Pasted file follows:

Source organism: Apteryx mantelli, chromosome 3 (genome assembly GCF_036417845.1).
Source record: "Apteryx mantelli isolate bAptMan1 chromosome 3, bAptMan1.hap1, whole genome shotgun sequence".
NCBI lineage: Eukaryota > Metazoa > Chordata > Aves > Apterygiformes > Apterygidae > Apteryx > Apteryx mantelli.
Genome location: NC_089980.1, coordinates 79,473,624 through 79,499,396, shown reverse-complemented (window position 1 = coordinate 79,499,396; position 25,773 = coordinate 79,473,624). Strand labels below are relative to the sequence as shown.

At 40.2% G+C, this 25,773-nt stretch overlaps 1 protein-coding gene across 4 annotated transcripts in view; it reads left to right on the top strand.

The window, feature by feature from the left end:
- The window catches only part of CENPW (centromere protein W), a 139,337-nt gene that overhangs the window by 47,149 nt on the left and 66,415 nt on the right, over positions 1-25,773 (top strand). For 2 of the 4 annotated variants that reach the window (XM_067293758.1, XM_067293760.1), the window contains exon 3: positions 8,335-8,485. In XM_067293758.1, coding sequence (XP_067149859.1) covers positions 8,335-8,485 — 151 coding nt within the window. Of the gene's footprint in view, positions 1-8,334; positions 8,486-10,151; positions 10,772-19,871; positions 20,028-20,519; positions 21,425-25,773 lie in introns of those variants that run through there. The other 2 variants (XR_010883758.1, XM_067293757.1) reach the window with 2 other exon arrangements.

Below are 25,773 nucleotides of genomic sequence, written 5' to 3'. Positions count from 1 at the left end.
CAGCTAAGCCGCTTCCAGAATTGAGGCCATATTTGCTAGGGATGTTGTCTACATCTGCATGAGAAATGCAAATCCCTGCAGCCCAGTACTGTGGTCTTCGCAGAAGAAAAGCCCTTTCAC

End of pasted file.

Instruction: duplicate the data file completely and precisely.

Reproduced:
Source organism: Apteryx mantelli, chromosome 3 (genome assembly GCF_036417845.1).
Source record: "Apteryx mantelli isolate bAptMan1 chromosome 3, bAptMan1.hap1, whole genome shotgun sequence".
NCBI lineage: Eukaryota > Metazoa > Chordata > Aves > Apterygiformes > Apterygidae > Apteryx > Apteryx mantelli.
Genome location: NC_089980.1, coordinates 79,473,624 through 79,499,396, shown reverse-complemented (window position 1 = coordinate 79,499,396; position 25,773 = coordinate 79,473,624). Strand labels below are relative to the sequence as shown.

At 40.2% G+C, this 25,773-nt stretch overlaps 1 protein-coding gene across 4 annotated transcripts in view; it reads left to right on the top strand.

The window, feature by feature from the left end:
- The window catches only part of CENPW (centromere protein W), a 139,337-nt gene that overhangs the window by 47,149 nt on the left and 66,415 nt on the right, over positions 1-25,773 (top strand). For 2 of the 4 annotated variants that reach the window (XM_067293758.1, XM_067293760.1), the window contains exon 3: positions 8,335-8,485. In XM_067293758.1, coding sequence (XP_067149859.1) covers positions 8,335-8,485 — 151 coding nt within the window. Of the gene's footprint in view, positions 1-8,334; positions 8,486-10,151; positions 10,772-19,871; positions 20,028-20,519; positions 21,425-25,773 lie in introns of those variants that run through there. The other 2 variants (XR_010883758.1, XM_067293757.1) reach the window with 2 other exon arrangements.

Below are 25,773 nucleotides of genomic sequence, written 5' to 3'. Positions count from 1 at the left end.
CAGCTAAGCCGCTTCCAGAATTGAGGCCATATTTGCTAGGGATGTTGTCTACATCTGCATGAGAAATGCAAATCCCTGCAGCCCAGTACTGTGGTCTTCGCAGAAGAAAAGCCCTTTCAC